Veterans served for freedom, country
November 15, 2012
Veterans Day celebrations this year began in a special way Nov. 9 for residents and staff at the Lawton-Fort Sill Veterans Center.
In attendance were veterans who had served from World War II, Korea, Vietnam, the Gulf Wars and more recent conflicts in Iraq and Afghanistan. Some were residents of the center, while others were family members and staff; but they all shared a common connection having served as members of the armed forces of the United States. Army, Navy, Air Force, Marines and Coast Guard, all branches, were represented during the ceremony.
The keynote addresses for the Veterans Day celebration were delivered by Maj. Gen. Mark McDonald, Fires Center of Excellence and Fort Sill commanding general, and Oklahoma State Sen. Don Barrington, from Lawton.
McDonald began by thanking the veterans for helping make it possible for Americans to have such a wonderful place to live.
"We have a country that is free, and safe; clean drinking water, electricity in our homes 24-hours a day; a police force that doesn't extort the people they are paid to protect," said McDonald. "We take all of those things for granted, and we should be able to take them for granted. But all of that didn't come without a price."
The general went on to say veterans have paid a heavy price to protect this country and its freedoms, and keep a standard of living that keeps this the greatest nation on earth.
"That came on the backs of our veterans who we have here, their sacrifices, their deeds and heroism go unrecognized most days. But this is the weekend we will take the opportunity to recognize them," he said.
Barrington, an Army veteran from the Vietnam era, expressed his feelings of gratitude for those in attendance.
"Most veterans are ordinary folks like you and me. They go into harm's way without seeking fame or recognition. That's why we celebrate Veterans Day to give those who served the recognition that they deserve."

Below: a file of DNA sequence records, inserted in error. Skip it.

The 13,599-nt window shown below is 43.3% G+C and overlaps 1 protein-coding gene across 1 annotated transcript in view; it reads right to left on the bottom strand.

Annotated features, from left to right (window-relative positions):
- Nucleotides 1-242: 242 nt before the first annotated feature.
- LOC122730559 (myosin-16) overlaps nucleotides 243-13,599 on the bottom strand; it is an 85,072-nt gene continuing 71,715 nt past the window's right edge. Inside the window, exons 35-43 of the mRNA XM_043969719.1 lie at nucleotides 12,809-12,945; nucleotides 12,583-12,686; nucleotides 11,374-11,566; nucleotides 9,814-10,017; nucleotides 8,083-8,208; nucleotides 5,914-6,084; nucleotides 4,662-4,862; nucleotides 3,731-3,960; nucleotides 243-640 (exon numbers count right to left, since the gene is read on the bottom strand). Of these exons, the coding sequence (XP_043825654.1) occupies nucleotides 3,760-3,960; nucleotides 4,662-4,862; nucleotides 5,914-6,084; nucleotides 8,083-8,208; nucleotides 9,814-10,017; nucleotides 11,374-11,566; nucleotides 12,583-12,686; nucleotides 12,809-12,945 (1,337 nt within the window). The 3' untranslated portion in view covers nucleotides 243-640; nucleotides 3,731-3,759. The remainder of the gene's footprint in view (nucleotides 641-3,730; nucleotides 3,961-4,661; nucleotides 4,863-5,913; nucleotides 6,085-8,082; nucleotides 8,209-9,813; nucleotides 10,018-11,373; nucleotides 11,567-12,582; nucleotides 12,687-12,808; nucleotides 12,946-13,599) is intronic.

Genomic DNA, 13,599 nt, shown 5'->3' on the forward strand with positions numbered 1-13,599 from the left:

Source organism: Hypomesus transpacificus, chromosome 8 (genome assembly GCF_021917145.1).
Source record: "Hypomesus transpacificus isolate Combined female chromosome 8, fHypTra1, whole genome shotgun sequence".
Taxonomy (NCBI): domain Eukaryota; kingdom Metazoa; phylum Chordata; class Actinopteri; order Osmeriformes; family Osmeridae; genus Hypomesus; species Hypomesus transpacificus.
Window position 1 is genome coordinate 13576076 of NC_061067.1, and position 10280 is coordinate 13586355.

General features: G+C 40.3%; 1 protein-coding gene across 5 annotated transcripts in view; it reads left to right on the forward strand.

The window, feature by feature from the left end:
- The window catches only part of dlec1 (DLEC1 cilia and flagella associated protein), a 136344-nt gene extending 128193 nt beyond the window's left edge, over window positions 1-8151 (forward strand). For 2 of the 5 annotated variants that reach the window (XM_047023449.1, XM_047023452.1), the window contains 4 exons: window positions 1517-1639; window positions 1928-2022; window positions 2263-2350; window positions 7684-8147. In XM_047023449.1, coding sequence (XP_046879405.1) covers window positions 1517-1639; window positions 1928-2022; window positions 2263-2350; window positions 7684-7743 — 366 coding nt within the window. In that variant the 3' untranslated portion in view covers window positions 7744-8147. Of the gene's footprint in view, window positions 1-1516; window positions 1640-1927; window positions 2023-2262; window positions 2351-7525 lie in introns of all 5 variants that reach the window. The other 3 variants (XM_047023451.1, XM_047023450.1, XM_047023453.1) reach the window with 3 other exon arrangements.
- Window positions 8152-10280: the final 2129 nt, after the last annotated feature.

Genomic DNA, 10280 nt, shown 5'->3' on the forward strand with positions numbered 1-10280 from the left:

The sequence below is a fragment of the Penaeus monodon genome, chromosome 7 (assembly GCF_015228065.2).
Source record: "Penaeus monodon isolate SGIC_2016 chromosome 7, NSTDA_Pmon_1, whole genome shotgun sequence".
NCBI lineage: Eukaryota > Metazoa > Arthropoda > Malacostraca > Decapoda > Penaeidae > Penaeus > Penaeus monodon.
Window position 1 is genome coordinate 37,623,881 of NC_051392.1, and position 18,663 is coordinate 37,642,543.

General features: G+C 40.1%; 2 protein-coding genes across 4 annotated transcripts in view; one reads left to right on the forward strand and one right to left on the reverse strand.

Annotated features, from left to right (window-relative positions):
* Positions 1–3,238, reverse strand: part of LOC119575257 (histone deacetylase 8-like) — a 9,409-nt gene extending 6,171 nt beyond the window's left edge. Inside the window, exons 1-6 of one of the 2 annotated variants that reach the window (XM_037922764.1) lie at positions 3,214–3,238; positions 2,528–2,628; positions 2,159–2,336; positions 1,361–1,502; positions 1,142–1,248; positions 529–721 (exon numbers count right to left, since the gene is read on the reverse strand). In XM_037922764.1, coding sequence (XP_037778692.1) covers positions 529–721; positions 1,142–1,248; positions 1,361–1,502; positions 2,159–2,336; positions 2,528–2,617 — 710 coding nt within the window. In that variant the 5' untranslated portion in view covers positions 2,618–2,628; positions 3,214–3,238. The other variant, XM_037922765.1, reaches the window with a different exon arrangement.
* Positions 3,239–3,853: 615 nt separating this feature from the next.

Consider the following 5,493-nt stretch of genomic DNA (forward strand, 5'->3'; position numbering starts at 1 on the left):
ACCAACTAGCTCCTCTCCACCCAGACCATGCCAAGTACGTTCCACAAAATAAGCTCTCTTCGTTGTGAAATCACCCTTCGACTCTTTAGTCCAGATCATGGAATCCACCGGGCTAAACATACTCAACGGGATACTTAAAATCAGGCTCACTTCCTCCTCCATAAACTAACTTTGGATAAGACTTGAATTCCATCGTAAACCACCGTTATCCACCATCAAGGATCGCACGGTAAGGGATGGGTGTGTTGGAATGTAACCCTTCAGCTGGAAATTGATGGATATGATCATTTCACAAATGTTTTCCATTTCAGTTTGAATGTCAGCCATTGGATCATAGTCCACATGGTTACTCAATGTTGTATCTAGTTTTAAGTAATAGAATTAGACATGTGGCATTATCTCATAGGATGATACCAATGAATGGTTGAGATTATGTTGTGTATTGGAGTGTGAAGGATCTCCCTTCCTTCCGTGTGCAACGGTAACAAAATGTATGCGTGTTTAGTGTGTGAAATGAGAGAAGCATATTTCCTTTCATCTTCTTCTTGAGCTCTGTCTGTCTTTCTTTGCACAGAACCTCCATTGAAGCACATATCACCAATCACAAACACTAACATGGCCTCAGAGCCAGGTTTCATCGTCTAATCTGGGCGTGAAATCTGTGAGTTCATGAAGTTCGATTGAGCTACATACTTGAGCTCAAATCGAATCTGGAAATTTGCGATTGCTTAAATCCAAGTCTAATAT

Barrington added he believes Veterans Day should be a much more significant day of honor, because it is only through the bravery and heroism of those who have served in uniform for our country that we have the freedoms to even have a day like Veterans Day.
"This is so much more than just a day off from work. It should be for all Americans a day to honor, to show respect and thanksgiving to those who gave so much both past and present."
McDonald recounted the events that led up to President Woodrow Wilson establishing a day to honor veterans some 94 years ago.
"From 1918, in the 11th hour, of the 11th day, of the 11th month World War I came to an end. We celebrated that day as Armistice Day, and it turned into Veterans Day later. It recognizes the service of our veterans to our country," McDonald said. "It's hard to imagine what the trench warfare of World War I was like, with artillery barrages, machine gun fire and barbed wire everywhere. It was called "The war to end all wars," but we know it wasn't, because in less than 20 years our young Soldiers were on the same battlefields in Europe to keep the world safe from tyranny and oppression. Fascism was trying to take over and doing an awfully good job of it. American Soldiers, Sailors, Airmen and Marines pulled together, fought in Europe and in the Asian Pacific theaters and set the stage for this era of new hope and prosperity our country has experienced."
McDonald went on to talk about the sacrifices military personnel have made since World War II, in the wars in Korea and Vietnam, and the conflicts in more recent years.
"Some of you served in those wars, so you understand what I am talking about. You know what sacrifice is; you know how tough it is to keep this country safe and strong. But you've been willing to stick it out and do what was necessary, and for that we are absolutely proud of you," he said.
"The image of the American veteran is changing a bit. Over the past 11 years we have been at war. We have more young veterans now than we have had since the Vietnam War. Over 130,000 Soldiers, both active-duty and Reserve, will leave the military this year, and they will enter the ranks of veterans. They are out there, and we are proud of them, just like they are proud of you, the people who led them. Your uncommon and unwavering strength is what sets veterans apart from the rest of [our] citizens," McDonald said.
In closing, the general touched on some of the efforts the Army is initiating to help Soldiers transitioning out of the military. One is the Vow to Hire Heroes Act that Congress passed that gives tax incentives for employers to hire veterans. Also, Fort Sill was a pilot site for a complete revamping of the Transition Assistance Program. It helps Soldiers transitioning to civilian life find jobs by learning how to prepare resumés, search for jobs they are qualified for and know what to expect during interviews.
"Our effort is to make post-Army life for our current veterans much better than it has been in the past, and to give them the opportunity to quickly assimilate back into their communities," McDonald said.
In closing, McDonald paid tribute to those veterans in attendance and their selfless sacrifices.
"On a day like today we know that, in the Oklahoma breeze, our colors will fly free because of veterans like you. So thanks for everything you've done and for what you stand for. On behalf of all service members at Fort Sill, we thank you tremendously."